He hit a walk off triple that scored Aguilar and Garcia and the Marlins won in walk off fashion, 3-2 and made a winner out of Richard Bleier, the sixth Marlins hurler.
What makes baseball so great is that Garcia grounded out into two inning ending double plays.
But when it mattered, he redeemed himself in the 11th inning.
The win enabled the Marlins to split their four game series 2-2 with Pittsburgh.
Twenty four hours earlier, Miami defeated Pittsburgh 5-4 in 10 innings.
Yes, extra inning baseball, 2022 style with the ghost runner.
Now I can go on and one about what I think is right and wrong with baseball.
But frankly, nobody is going to care what I have to say.
During countless media availability’s, Marlins Manager Don Mattingly has said that we just have to adapt to the rule changes which baseball throws at us.
That’s what I’m doing and if you are interested what I or my crew have to say, then go ahead and watch the video then draw your own conclusions.
When you’re dealing with a sport which is not timed, there will always be the chess match from players, coaches, and managers. That’s what I have enjoyed about this game my entire life!
What I’m finding out as I go to more games is there are more analytics employees in the Press Box. One of the guys that I sit next to says the Marlins have a staff of 12 and seven were at the Pirates game.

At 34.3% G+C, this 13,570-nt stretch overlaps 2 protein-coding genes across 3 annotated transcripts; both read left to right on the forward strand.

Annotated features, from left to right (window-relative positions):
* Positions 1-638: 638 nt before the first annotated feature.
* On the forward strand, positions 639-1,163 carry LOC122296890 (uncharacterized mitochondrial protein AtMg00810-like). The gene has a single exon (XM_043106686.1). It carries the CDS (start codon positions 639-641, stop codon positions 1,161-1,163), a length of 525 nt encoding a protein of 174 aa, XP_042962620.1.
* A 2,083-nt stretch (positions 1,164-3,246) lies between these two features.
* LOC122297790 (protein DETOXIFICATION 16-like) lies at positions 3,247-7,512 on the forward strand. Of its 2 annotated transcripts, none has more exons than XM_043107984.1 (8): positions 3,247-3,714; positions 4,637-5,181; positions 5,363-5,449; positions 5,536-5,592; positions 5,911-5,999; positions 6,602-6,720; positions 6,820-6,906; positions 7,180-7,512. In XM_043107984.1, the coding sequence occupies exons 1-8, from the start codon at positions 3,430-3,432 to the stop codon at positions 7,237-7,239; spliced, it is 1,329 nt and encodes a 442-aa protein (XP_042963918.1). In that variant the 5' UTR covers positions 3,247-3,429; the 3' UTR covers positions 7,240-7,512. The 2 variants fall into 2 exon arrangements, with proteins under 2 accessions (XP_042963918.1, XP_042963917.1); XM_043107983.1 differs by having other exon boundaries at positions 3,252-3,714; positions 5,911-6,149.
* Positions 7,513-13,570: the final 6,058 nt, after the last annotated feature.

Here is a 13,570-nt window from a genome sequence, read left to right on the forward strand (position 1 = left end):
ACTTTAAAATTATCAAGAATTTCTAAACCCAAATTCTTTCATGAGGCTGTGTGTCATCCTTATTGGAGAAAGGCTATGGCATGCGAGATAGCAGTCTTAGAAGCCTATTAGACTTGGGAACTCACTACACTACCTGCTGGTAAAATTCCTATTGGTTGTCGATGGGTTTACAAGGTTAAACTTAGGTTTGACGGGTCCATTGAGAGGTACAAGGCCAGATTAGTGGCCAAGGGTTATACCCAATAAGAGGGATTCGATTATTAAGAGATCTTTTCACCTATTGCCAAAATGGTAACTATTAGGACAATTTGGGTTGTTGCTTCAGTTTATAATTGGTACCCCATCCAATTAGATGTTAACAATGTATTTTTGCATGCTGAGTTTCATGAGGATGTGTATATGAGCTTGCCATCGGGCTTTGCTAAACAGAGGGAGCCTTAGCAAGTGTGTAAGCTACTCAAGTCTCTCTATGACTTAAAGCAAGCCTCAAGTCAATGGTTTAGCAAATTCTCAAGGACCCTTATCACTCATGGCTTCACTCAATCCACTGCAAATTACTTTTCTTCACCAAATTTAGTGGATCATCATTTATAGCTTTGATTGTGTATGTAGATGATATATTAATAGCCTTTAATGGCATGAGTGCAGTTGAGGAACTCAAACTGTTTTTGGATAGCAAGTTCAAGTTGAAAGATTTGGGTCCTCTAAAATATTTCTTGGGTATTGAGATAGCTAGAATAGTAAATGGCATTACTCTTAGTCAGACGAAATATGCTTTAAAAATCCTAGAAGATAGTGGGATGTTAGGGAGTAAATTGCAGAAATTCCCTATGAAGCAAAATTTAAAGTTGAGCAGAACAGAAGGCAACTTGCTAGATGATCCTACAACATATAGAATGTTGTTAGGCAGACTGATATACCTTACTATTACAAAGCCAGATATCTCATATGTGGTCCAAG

There are other teams that employ 25-30 people. These analytics employees get paid well and also have benefits.
Nowadays, the minor league teams have numerous coaches, plus the manager at each level. That’s how much money is being paid throughout these organizations.
But there is no question that baseball isn’t the game it was when I was growing up.
There are less complete games, a quality start is five innings and guys are pitching every five games. There are five man rotations and relievers average about four innings per-game.
Managers know that pitchers can’t be extended as much because the last thing they want to deal with are injuries that lead to arm troubles resulting in Tommy John Surgery.
The stakes are too high and expensive which is why a manager like Billy Martin could never survive in this era.
I have mixed feelings on the designated hitter, but it’s my job to report on the game and seek opinions from the newsmakers. While the universal designated hitter takes away the strategic double switch, pitchers are less likely to get hurt running the bases. You won’t hear the phrase that a pitcher will help his own cause unless you’re a position player asked to hit during a lopsided game.
Or of course you’re Shohei Ohtani, an athlete that will come around every 100 years.
But In the end, the goal is the same.
If you survive Spring Training, 162 season which we know is a marathon and make it to the playoffs, you’re doing well. But the goal is to be visible in the Fall Classic and win the World Series!
Everybody has to play by the same rules so there is no sense complaining about it.
Scott Morganroth can be reached at firstname.lastname@example.org and follow him on Twitter @TribuneSouth.